Emily Wendler / StateImpact Oklahoma

What Do Monkey Bars and Test Scores Have In Common? More Than You Might Think

On the playground at Chattanooga Elementary School some kids are pretending to be pirates, a few boys are climbing on a baseball dugout, and another group is belting out the words to various pop songs as they wriggle across the monkey bars. This is the students’ third 15-minute recess of the day, and they’ll get one more before the end of the school day in the tiny southwestern Oklahoma town of about 450. Added up: That’s an hour of recess a day — double what these kids got two years ago, and...

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Massive Storm Leaves Frozen Footprint Across U.S.

May 23, 2012

Residents across a huge swath of the U.S. were left shivering in Arctic-like temperatures a day after a 2,000-mile-long winter storm barreled through, dumping record or near-record amounts of snow, downing power lines and caving in roofs.

Wind chills dipped to nearly 30 below zero in some parts early Thursday as people began digging out from the sprawling system. It unloaded as much as 2 feet of snow, crippled airports and stranded drivers in downtown Chicago. Much of Texas was under a hard freeze warning Wednesday; light snowfall stubbornly lingered into the night in Maine.

In Central U.S., Fears Storms Will Continue

May 23, 2012

More than a dozen people died after violent storms swept across Oklahoma, Kansas and Arkansas, unleashing tornadoes and high winds just days after a massive twister razed much of a Missouri city.

In Oklahoma, hardest hit by the storms that struck Tuesday night and early Wednesday, officials said nine people, including a child, were killed when several twisters touched down in Oklahoma City and its suburbs. At least 70 other people were in critical condition.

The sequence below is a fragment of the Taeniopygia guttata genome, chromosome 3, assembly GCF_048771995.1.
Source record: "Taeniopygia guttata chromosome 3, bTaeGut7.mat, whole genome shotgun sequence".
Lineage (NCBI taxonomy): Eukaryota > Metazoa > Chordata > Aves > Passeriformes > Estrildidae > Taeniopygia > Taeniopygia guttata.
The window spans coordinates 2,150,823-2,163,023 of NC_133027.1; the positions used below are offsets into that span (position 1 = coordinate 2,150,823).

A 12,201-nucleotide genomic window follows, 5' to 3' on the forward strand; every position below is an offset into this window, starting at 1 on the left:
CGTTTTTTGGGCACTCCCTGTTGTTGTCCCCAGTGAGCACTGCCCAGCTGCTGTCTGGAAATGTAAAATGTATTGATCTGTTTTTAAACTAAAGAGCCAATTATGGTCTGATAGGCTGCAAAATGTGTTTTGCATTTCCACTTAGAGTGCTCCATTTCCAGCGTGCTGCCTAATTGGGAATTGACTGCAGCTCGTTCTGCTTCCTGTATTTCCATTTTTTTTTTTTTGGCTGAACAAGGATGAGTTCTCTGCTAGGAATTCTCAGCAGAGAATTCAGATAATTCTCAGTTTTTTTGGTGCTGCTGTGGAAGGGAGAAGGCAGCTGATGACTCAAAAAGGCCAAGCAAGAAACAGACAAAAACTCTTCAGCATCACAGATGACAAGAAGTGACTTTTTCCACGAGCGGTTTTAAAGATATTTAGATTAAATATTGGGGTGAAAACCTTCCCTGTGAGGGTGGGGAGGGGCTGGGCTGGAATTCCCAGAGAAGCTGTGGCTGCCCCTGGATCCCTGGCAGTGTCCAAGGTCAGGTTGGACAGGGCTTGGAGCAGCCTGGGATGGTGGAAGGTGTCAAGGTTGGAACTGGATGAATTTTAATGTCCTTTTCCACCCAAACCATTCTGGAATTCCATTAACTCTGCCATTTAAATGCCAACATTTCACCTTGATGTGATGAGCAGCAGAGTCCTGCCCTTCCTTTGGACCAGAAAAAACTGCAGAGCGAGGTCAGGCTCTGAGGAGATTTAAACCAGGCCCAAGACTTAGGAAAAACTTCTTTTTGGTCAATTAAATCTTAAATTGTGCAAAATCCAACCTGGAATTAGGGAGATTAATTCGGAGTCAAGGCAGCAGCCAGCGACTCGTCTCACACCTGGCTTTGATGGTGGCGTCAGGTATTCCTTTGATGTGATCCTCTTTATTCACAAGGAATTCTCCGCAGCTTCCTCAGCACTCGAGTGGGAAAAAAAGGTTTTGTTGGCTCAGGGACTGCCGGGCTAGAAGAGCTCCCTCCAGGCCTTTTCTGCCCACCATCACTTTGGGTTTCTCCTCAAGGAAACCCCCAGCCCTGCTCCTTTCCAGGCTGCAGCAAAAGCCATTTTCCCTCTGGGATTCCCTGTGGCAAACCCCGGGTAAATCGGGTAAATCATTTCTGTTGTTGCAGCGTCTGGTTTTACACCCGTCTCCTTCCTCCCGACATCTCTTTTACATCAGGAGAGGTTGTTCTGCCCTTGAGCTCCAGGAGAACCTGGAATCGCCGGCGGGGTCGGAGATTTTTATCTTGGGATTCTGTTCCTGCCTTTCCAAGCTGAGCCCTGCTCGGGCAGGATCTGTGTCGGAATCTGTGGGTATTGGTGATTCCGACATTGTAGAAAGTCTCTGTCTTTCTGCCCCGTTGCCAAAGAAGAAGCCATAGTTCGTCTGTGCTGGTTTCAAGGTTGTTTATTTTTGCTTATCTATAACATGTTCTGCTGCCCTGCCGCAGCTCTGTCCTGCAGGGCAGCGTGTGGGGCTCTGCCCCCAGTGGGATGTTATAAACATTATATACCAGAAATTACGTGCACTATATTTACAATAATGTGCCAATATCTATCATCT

The Agony Of The Heat

May 23, 2012

The eastern U.S. felt the full, blazing brunt Thursday of a heat wave that began in the Plains and has strained tempers and electricity grids from Tulsa to Boston amid record temperatures and stifling humidity.

I met Anthony Shadid on a ruined airstrip in western Afghanistan in the winter of 2001-'02. He was sporting a beard and longer hair in those days that made him look a little like a crusading Arab warrior. We spoke briefly and exchanged a few bits of useful news about the place. As I recall his face now, I realize Anthony's secret: His sincerity was piercing, disarming and infectious.

Okemah, Okla. — the birthplace of Woody Guthrie — has another musical native son to call its own. John Fullbright's recordings mix folk, country and blues, and his lyrics often tackle big-picture topics.

"I grew up with a lot of questions that couldn't really seem to be answered," Fullbright tells NPR's Rachel Martin. "Why are we here? Did some higher power make all of this? Did he make me? And songwriting is kind of your own voice, your strongest voice, that you can use to ask yourself those questions."

The first days home from war are filled with joy, but it wears off. The lucky ones go back to work. Others find putting two feet on the floor every morning as difficult as nine hours in an office.

Brian Allen served in Mosul, Iraq for a full year, starting in January 2009. He’s in a therapy program for post traumatic stress disorder. On top of that a mic, guitar and some high powered computer programs have helped Brian empty his mind.